A sausage stuffer is definitely worth the investment. It will stuff a more consistent product and can be easier. Stuffing off a grinder also has a tendency to overwork the meat and cause smearing (or loss of particle definition).
That being said, you absolutely still can stuff off a grinder, but it’s just not the ideal method to produce the best final product. Starting with just a grinder is a great way to just get started and begin sausage making, and as you advance, then start finding new equipment and tools to start adding to your collection.
Packaging Meat After Cooking
Meat Hacks: Packaging Meat After Cooking
Learn the steps to follow when packaging meat products after smoking or cooking with Walton's and Meatgistics. Watch the video, read the guide, and then post your questions or comments below.
How to package meat products after cooking
Whenever you cook meat snacks like smoked sausage, jerky, snack sticks, or any other smoked and cured meats, there are a couple steps we recommend following before packaging. First, cool the product immediately after your smoking and thermal processing is done. You should NOT cover the product while it is cooling down, so you can prevent condensation from forming and so that the outside of the meat product can be dry, especially if you used a cold water shower or bath as part of your cooling process you’ll want the product exterior to dry out before packaging. Once you’ve cooled the meat products, you should then let them sit out at room temp for 1 to 2 hours before packaging to begin equalizing with the ambient room temp so you again don’t have condensation begin to form. For a product like snack sticks or jerky where shelf stability is the goal, you can also lose shelf stability when moisture is introduced into the packaged product because moisture creates an environment where mold can potentially grow. Snack sticks and jerky are also meant to have a lower water activity and if you do not let the product cool before packaging and condensation forms in the package or the outside of the meat snack, then you won’t have the same effect and ability for a longer storage time without some packages and product going bad, growing mold, etc. Another benefit to removing moisture from the product and preventing condensation before packaging for meat snacks with casings is to prevent small ice crystals from forming and going through multiple freeze and thaw cycles which can actually separate the casings from the meat and in turn also lose the snap or bite the casing helps add to the meat snacks when biting and eating.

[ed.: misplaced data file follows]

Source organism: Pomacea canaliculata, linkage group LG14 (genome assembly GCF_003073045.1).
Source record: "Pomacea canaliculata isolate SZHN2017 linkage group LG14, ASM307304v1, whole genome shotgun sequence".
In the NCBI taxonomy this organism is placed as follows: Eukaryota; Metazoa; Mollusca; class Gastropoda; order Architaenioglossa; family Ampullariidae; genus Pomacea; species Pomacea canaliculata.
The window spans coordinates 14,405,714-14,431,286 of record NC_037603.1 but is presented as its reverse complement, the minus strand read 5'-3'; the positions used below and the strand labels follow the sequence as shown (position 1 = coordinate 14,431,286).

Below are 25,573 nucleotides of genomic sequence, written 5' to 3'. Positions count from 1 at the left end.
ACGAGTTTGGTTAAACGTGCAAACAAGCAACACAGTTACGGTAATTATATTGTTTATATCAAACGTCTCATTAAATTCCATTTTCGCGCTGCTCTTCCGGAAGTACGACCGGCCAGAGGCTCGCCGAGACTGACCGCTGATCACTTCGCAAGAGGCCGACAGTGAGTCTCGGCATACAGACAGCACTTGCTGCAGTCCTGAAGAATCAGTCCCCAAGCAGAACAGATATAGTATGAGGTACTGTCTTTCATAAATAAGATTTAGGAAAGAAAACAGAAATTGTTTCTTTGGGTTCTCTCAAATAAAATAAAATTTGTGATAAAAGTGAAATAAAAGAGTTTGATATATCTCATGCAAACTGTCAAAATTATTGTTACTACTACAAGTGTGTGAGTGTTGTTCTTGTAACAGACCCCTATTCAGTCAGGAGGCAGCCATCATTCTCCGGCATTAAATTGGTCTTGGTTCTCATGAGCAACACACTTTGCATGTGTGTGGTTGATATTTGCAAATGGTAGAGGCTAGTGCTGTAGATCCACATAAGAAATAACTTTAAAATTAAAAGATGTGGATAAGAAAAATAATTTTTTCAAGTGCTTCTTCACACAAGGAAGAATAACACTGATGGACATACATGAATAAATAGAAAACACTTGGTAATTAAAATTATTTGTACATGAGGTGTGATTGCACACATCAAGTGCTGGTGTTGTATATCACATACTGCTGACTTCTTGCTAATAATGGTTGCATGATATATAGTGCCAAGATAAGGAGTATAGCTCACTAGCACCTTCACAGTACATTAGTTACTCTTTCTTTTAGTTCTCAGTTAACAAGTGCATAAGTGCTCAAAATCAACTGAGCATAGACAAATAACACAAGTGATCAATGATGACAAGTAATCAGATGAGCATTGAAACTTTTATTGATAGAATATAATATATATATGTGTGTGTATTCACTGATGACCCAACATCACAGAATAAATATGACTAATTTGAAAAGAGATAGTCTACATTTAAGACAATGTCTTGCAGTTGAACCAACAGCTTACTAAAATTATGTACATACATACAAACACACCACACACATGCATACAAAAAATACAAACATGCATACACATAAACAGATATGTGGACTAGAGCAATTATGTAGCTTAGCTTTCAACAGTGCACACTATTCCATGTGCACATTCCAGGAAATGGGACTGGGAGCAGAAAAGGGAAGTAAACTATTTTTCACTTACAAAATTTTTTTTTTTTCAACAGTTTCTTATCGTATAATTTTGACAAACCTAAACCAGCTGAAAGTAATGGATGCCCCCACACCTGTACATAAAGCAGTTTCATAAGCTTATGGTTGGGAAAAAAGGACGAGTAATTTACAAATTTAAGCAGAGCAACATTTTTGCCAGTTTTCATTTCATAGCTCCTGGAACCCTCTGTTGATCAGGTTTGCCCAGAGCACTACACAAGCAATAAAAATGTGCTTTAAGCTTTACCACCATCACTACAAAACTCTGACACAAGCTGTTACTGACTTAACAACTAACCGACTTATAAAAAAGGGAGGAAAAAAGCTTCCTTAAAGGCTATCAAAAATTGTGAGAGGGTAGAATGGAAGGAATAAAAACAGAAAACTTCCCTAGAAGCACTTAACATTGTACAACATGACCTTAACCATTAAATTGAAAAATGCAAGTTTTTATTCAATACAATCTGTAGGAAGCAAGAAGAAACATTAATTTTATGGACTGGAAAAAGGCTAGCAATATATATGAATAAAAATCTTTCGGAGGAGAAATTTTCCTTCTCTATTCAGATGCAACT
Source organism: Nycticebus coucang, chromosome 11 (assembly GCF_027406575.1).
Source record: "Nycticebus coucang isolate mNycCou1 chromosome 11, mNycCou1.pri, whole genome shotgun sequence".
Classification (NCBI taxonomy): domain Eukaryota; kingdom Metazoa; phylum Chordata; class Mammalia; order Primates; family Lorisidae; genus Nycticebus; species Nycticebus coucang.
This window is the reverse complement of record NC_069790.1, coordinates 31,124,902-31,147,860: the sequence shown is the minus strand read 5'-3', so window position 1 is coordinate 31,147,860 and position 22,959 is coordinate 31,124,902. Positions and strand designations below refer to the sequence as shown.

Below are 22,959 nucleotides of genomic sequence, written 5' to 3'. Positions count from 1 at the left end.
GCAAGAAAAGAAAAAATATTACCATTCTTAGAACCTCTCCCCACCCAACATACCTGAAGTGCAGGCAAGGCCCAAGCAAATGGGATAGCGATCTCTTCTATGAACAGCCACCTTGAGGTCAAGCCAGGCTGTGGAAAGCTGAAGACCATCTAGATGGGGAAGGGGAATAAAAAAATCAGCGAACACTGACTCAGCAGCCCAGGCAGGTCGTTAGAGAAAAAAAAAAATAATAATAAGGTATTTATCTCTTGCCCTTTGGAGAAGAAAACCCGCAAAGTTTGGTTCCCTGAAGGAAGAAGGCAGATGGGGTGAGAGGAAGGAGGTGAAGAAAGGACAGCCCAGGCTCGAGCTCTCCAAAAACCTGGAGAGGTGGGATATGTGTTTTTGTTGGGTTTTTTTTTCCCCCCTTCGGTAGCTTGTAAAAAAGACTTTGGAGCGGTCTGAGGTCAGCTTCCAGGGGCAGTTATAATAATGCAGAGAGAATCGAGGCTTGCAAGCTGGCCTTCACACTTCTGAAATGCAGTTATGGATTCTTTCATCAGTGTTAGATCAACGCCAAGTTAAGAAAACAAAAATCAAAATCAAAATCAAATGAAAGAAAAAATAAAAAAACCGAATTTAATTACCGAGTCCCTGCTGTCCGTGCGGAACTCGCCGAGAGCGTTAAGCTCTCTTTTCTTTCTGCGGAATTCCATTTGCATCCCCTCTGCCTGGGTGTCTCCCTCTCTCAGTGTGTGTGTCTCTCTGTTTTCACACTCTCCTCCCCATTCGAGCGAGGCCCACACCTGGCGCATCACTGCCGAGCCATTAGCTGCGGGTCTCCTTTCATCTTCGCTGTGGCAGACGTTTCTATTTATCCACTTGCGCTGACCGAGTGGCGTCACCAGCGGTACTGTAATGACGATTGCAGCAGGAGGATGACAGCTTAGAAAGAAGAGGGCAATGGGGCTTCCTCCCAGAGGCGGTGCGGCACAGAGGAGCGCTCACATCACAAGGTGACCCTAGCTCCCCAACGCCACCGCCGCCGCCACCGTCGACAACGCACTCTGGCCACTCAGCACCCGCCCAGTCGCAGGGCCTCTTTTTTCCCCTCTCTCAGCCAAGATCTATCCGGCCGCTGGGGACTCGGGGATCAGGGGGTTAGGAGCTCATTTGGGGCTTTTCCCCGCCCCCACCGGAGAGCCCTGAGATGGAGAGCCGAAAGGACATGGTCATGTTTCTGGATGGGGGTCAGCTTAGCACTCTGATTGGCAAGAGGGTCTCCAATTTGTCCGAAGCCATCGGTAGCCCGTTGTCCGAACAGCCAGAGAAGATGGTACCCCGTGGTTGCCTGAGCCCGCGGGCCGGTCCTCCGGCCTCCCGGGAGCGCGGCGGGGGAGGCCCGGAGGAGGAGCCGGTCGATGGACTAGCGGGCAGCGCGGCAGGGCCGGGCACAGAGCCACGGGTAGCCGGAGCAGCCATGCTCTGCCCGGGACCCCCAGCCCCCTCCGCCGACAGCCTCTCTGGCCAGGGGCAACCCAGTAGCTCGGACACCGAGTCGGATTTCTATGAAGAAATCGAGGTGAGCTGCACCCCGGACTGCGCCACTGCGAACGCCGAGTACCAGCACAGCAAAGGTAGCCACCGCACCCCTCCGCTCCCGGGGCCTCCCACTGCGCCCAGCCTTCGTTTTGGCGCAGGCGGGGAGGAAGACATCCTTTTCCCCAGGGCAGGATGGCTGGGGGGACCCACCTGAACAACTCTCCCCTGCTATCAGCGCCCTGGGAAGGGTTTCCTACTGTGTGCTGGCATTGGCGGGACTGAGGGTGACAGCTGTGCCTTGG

To sum things up, when you are ready to package your meat snacks or other products, the product to be packaged should have a dry exterior and should be equalizing with the ambient room temperature so you can avoid moisture on the product or condensation build up in the package, which will help with your overall product quality, reduce chances for mold to grow, and help products with casings stay intact if they are frozen and thawed.
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